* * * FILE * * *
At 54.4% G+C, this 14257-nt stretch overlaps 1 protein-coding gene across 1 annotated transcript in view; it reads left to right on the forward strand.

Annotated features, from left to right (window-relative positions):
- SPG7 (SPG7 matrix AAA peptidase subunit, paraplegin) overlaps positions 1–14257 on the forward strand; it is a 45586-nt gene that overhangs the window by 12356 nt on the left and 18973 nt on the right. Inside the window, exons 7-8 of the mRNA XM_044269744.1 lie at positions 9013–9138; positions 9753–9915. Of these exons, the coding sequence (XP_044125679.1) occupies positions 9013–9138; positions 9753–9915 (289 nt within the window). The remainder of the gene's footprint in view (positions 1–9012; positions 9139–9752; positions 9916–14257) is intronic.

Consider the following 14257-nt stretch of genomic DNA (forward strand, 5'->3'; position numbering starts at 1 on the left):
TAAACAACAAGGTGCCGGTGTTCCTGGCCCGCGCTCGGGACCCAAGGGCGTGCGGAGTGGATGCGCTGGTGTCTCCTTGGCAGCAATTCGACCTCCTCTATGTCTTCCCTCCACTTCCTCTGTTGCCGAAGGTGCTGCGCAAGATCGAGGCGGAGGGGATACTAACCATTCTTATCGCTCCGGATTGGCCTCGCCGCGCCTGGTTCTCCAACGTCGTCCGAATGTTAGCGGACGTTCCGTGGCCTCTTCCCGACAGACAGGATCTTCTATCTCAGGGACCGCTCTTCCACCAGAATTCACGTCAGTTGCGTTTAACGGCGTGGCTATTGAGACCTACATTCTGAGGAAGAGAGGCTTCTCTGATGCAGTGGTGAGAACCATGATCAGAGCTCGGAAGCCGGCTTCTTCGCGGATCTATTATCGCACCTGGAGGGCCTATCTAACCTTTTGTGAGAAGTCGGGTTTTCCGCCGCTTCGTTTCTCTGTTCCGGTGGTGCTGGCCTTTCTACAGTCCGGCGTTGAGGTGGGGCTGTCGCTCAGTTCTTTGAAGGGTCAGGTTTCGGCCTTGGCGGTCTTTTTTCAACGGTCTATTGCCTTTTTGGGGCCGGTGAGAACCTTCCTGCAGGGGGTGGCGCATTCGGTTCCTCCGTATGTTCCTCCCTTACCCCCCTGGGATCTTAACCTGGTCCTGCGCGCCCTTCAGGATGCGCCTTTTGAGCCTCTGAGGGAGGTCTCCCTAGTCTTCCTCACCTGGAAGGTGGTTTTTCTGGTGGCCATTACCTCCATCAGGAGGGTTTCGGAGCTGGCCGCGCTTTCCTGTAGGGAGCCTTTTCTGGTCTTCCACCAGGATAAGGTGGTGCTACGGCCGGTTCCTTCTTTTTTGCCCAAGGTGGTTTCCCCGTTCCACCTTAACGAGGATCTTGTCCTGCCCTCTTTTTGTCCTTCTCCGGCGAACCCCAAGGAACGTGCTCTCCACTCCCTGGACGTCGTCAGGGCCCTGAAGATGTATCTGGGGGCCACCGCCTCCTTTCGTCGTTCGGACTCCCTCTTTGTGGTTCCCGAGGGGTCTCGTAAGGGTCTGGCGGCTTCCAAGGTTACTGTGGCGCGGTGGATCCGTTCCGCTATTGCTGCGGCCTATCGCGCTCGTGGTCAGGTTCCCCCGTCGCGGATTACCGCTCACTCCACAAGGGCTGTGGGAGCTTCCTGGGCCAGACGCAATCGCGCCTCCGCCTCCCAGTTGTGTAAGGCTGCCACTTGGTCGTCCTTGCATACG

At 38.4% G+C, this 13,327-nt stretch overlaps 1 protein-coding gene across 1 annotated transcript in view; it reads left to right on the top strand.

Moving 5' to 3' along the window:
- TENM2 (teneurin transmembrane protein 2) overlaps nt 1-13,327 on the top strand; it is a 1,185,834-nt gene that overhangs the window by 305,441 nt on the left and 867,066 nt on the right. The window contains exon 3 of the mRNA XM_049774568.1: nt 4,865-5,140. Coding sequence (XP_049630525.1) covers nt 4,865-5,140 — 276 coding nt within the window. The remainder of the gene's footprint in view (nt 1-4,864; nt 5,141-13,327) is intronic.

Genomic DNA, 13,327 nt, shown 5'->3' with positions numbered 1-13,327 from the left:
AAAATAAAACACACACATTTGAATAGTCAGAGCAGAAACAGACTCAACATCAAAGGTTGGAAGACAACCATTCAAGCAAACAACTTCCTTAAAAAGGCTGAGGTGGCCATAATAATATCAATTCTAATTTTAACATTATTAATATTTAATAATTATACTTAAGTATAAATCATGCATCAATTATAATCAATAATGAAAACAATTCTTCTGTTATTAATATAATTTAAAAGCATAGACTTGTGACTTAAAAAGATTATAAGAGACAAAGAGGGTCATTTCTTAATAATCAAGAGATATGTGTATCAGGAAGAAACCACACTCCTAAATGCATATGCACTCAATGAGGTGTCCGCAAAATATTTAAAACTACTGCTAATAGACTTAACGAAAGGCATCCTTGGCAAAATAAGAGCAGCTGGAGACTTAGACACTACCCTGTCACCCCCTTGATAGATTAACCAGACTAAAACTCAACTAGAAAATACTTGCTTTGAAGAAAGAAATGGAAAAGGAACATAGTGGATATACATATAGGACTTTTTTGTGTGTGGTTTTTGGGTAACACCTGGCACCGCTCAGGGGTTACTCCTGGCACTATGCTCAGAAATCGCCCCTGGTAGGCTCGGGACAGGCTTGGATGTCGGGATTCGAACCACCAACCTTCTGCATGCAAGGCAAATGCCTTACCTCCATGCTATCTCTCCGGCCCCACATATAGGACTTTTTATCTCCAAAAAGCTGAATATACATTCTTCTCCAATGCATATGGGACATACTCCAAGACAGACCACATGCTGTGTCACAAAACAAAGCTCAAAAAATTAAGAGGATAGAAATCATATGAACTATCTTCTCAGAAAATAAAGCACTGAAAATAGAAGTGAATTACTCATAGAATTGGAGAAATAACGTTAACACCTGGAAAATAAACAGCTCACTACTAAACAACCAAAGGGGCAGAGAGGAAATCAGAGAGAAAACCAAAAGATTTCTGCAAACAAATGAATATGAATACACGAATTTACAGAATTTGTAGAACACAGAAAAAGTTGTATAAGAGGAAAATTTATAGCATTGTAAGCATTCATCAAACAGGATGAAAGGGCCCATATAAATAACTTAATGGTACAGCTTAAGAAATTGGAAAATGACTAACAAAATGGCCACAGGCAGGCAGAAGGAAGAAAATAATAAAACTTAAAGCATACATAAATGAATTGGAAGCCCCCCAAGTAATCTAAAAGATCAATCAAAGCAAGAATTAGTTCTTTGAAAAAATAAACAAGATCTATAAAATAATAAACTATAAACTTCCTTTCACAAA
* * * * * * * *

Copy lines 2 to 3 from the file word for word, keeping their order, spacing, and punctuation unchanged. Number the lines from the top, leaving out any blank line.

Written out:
Annotated features, from left to right (window-relative positions):
- SPG7 (SPG7 matrix AAA peptidase subunit, paraplegin) overlaps positions 1–14257 on the forward strand; it is a 45586-nt gene that overhangs the window by 12356 nt on the left and 18973 nt on the right. Inside the window, exons 7-8 of the mRNA XM_044269744.1 lie at positions 9013–9138; positions 9753–9915. Of these exons, the coding sequence (XP_044125679.1) occupies positions 9013–9138; positions 9753–9915 (289 nt within the window). The remainder of the gene's footprint in view (positions 1–9012; positions 9139–9752; positions 9916–14257) is intronic.